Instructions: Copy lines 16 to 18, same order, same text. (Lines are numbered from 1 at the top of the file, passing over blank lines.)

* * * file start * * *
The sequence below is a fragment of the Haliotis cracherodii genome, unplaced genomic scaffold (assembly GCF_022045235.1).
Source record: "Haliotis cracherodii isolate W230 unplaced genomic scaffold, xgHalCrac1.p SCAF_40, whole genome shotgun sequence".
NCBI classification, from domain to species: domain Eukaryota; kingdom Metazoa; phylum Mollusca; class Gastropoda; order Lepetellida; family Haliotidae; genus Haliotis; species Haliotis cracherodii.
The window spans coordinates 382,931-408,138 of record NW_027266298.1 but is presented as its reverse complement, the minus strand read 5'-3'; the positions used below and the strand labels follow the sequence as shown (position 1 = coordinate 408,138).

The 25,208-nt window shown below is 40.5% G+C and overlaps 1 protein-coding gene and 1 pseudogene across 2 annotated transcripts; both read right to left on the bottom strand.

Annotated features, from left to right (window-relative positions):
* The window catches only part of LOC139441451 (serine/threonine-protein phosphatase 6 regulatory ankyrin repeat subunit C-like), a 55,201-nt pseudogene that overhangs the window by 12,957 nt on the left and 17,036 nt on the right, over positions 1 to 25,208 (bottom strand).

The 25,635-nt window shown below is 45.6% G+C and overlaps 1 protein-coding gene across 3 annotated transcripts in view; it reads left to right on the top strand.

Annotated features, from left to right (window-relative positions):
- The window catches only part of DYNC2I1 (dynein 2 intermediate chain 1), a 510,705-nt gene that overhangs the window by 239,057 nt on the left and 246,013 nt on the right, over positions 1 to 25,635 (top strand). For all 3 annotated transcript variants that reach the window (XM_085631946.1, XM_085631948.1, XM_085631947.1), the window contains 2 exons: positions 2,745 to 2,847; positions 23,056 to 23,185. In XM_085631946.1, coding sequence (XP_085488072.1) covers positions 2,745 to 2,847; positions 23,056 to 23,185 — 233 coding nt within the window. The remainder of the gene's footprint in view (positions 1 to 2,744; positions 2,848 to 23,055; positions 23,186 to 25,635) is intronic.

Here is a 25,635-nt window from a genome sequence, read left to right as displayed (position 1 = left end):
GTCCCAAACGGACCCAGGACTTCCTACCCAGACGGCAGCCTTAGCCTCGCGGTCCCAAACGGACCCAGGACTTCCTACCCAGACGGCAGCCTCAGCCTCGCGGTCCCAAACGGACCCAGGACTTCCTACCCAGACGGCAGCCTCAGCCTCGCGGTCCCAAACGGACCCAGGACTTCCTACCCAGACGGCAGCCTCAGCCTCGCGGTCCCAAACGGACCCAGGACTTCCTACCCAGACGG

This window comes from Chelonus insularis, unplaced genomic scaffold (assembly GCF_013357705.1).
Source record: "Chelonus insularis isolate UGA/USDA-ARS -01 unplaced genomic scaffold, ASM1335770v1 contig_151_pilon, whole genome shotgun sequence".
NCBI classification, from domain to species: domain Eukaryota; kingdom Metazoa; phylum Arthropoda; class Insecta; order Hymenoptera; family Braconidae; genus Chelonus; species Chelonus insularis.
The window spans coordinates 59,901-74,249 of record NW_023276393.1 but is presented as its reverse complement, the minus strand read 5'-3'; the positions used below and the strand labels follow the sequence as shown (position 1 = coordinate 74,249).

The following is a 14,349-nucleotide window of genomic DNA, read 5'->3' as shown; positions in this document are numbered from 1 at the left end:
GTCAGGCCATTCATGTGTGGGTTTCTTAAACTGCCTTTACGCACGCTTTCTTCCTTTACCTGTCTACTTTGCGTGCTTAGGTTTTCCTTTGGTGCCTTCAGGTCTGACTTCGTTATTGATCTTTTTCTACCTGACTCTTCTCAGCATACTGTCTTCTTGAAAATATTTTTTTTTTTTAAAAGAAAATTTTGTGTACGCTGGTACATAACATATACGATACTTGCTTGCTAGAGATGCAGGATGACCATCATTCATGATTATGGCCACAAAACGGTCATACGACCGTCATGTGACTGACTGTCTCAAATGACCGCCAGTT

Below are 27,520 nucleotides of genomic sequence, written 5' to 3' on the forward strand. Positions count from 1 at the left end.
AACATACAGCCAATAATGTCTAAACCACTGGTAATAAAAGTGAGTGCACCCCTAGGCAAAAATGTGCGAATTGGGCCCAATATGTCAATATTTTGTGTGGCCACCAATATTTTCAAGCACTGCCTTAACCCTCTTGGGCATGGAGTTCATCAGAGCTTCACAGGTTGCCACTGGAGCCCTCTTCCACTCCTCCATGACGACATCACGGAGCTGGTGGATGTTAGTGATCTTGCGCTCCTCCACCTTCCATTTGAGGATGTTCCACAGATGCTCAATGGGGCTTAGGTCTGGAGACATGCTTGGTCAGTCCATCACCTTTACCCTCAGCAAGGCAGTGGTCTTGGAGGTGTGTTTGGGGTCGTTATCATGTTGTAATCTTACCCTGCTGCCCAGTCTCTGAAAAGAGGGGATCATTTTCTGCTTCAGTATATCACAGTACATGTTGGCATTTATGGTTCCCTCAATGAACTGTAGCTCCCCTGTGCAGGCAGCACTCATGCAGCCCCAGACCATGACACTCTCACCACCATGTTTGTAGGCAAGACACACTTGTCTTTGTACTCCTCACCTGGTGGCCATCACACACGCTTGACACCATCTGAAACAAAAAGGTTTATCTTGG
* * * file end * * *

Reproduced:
The window spans coordinates 59,901-74,249 of record NW_023276393.1 but is presented as its reverse complement, the minus strand read 5'-3'; the positions used below and the strand labels follow the sequence as shown (position 1 = coordinate 74,249).

The following is a 14,349-nucleotide window of genomic DNA, read 5'->3' as shown; positions in this document are numbered from 1 at the left end:
GTCAGGCCATTCATGTGTGGGTTTCTTAAACTGCCTTTACGCACGCTTTCTTCCTTTACCTGTCTACTTTGCGTGCTTAGGTTTTCCTTTGGTGCCTTCAGGTCTGACTTCGTTATTGATCTTTTTCTACCTGACTCTTCTCAGCATACTGTCTTCTTGAAAATATTTTTTTTTTTTAAAAGAAAATTTTGTGTACGCTGGTACATAACATATACGATACTTGCTTGCTAGAGATGCAGGATGACCATCATTCATGATTATGGCCACAAAACGGTCATACGACCGTCATGTGACTGACTGTCTCAAATGACCGCCAGTT